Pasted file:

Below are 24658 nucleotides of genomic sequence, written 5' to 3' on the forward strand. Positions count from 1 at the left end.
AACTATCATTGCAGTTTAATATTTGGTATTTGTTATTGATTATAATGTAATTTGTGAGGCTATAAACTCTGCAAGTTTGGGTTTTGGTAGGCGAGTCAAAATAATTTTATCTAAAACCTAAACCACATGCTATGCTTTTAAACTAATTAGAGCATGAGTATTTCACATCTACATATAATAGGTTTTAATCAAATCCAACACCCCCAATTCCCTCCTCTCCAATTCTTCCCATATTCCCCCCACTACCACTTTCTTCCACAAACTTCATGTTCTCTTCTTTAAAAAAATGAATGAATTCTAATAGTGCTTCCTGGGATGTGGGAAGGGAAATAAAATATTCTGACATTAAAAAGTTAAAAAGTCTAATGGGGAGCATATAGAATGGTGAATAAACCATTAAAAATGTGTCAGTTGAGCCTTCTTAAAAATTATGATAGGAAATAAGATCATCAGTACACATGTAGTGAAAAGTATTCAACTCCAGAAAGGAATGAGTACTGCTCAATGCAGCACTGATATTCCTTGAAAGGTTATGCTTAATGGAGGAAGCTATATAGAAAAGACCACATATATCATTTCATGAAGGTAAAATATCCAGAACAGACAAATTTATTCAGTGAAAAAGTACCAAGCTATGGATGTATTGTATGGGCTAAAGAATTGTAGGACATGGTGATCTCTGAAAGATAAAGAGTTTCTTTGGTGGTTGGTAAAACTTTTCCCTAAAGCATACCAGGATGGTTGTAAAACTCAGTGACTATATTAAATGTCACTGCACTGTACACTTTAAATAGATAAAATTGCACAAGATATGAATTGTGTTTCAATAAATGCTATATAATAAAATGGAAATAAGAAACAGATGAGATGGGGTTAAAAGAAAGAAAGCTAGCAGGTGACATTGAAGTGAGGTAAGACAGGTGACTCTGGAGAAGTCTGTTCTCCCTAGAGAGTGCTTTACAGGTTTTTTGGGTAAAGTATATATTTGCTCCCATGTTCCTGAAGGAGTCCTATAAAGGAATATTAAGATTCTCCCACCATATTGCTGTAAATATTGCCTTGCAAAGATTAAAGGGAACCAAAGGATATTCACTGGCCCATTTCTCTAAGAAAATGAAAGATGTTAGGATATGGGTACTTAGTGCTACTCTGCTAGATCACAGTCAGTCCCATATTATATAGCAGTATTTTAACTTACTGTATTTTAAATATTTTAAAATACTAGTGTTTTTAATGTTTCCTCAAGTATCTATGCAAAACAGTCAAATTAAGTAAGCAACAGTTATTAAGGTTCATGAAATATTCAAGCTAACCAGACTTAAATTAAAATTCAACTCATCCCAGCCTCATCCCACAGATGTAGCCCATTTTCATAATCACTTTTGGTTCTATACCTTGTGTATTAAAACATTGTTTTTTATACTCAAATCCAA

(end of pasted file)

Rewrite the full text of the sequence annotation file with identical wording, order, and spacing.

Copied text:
Below are 24658 nucleotides of genomic sequence, written 5' to 3' on the forward strand. Positions count from 1 at the left end.
AACTATCATTGCAGTTTAATATTTGGTATTTGTTATTGATTATAATGTAATTTGTGAGGCTATAAACTCTGCAAGTTTGGGTTTTGGTAGGCGAGTCAAAATAATTTTATCTAAAACCTAAACCACATGCTATGCTTTTAAACTAATTAGAGCATGAGTATTTCACATCTACATATAATAGGTTTTAATCAAATCCAACACCCCCAATTCCCTCCTCTCCAATTCTTCCCATATTCCCCCCACTACCACTTTCTTCCACAAACTTCATGTTCTCTTCTTTAAAAAAATGAATGAATTCTAATAGTGCTTCCTGGGATGTGGGAAGGGAAATAAAATATTCTGACATTAAAAAGTTAAAAAGTCTAATGGGGAGCATATAGAATGGTGAATAAACCATTAAAAATGTGTCAGTTGAGCCTTCTTAAAAATTATGATAGGAAATAAGATCATCAGTACACATGTAGTGAAAAGTATTCAACTCCAGAAAGGAATGAGTACTGCTCAATGCAGCACTGATATTCCTTGAAAGGTTATGCTTAATGGAGGAAGCTATATAGAAAAGACCACATATATCATTTCATGAAGGTAAAATATCCAGAACAGACAAATTTATTCAGTGAAAAAGTACCAAGCTATGGATGTATTGTATGGGCTAAAGAATTGTAGGACATGGTGATCTCTGAAAGATAAAGAGTTTCTTTGGTGGTTGGTAAAACTTTTCCCTAAAGCATACCAGGATGGTTGTAAAACTCAGTGACTATATTAAATGTCACTGCACTGTACACTTTAAATAGATAAAATTGCACAAGATATGAATTGTGTTTCAATAAATGCTATATAATAAAATGGAAATAAGAAACAGATGAGATGGGGTTAAAAGAAAGAAAGCTAGCAGGTGACATTGAAGTGAGGTAAGACAGGTGACTCTGGAGAAGTCTGTTCTCCCTAGAGAGTGCTTTACAGGTTTTTTGGGTAAAGTATATATTTGCTCCCATGTTCCTGAAGGAGTCCTATAAAGGAATATTAAGATTCTCCCACCATATTGCTGTAAATATTGCCTTGCAAAGATTAAAGGGAACCAAAGGATATTCACTGGCCCATTTCTCTAAGAAAATGAAAGATGTTAGGATATGGGTACTTAGTGCTACTCTGCTAGATCACAGTCAGTCCCATATTATATAGCAGTATTTTAACTTACTGTATTTTAAATATTTTAAAATACTAGTGTTTTTAATGTTTCCTCAAGTATCTATGCAAAACAGTCAAATTAAGTAAGCAACAGTTATTAAGGTTCATGAAATATTCAAGCTAACCAGACTTAAATTAAAATTCAACTCATCCCAGCCTCATCCCACAGATGTAGCCCATTTTCATAATCACTTTTGGTTCTATACCTTGTGTATTAAAACATTGTTTTTTATACTCAAATCCAA